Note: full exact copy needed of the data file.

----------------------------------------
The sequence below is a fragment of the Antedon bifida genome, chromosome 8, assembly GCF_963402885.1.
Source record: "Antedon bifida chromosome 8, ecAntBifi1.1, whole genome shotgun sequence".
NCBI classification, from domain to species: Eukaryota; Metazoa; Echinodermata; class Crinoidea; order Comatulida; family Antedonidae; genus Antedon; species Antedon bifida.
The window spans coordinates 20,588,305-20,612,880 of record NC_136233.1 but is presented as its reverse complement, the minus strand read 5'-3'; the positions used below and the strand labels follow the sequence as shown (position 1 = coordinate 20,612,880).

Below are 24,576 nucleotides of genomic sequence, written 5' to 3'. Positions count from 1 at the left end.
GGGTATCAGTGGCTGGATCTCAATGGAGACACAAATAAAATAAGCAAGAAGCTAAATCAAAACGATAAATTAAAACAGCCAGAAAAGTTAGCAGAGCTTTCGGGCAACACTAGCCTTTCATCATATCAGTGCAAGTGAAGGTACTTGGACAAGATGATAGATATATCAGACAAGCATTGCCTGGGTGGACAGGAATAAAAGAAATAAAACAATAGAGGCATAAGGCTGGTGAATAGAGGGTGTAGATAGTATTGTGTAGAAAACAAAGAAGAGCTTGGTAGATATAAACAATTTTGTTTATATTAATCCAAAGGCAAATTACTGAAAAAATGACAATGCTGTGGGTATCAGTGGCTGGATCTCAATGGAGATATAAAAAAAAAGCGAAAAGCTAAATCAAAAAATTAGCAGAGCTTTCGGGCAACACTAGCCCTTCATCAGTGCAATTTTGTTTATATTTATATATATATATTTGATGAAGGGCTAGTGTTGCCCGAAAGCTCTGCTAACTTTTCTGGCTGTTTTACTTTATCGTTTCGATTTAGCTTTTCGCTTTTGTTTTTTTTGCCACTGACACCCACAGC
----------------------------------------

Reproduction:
The sequence below is a fragment of the Antedon bifida genome, chromosome 8, assembly GCF_963402885.1.
Source record: "Antedon bifida chromosome 8, ecAntBifi1.1, whole genome shotgun sequence".
NCBI classification, from domain to species: Eukaryota; Metazoa; Echinodermata; class Crinoidea; order Comatulida; family Antedonidae; genus Antedon; species Antedon bifida.
The window spans coordinates 20,588,305-20,612,880 of record NC_136233.1 but is presented as its reverse complement, the minus strand read 5'-3'; the positions used below and the strand labels follow the sequence as shown (position 1 = coordinate 20,612,880).

Below are 24,576 nucleotides of genomic sequence, written 5' to 3'. Positions count from 1 at the left end.
GGGTATCAGTGGCTGGATCTCAATGGAGACACAAATAAAATAAGCAAGAAGCTAAATCAAAACGATAAATTAAAACAGCCAGAAAAGTTAGCAGAGCTTTCGGGCAACACTAGCCTTTCATCATATCAGTGCAAGTGAAGGTACTTGGACAAGATGATAGATATATCAGACAAGCATTGCCTGGGTGGACAGGAATAAAAGAAATAAAACAATAGAGGCATAAGGCTGGTGAATAGAGGGTGTAGATAGTATTGTGTAGAAAACAAAGAAGAGCTTGGTAGATATAAACAATTTTGTTTATATTAATCCAAAGGCAAATTACTGAAAAAATGACAATGCTGTGGGTATCAGTGGCTGGATCTCAATGGAGATATAAAAAAAAAGCGAAAAGCTAAATCAAAAAATTAGCAGAGCTTTCGGGCAACACTAGCCCTTCATCAGTGCAATTTTGTTTATATTTATATATATATATTTGATGAAGGGCTAGTGTTGCCCGAAAGCTCTGCTAACTTTTCTGGCTGTTTTACTTTATCGTTTCGATTTAGCTTTTCGCTTTTGTTTTTTTTGCCACTGACACCCACAGC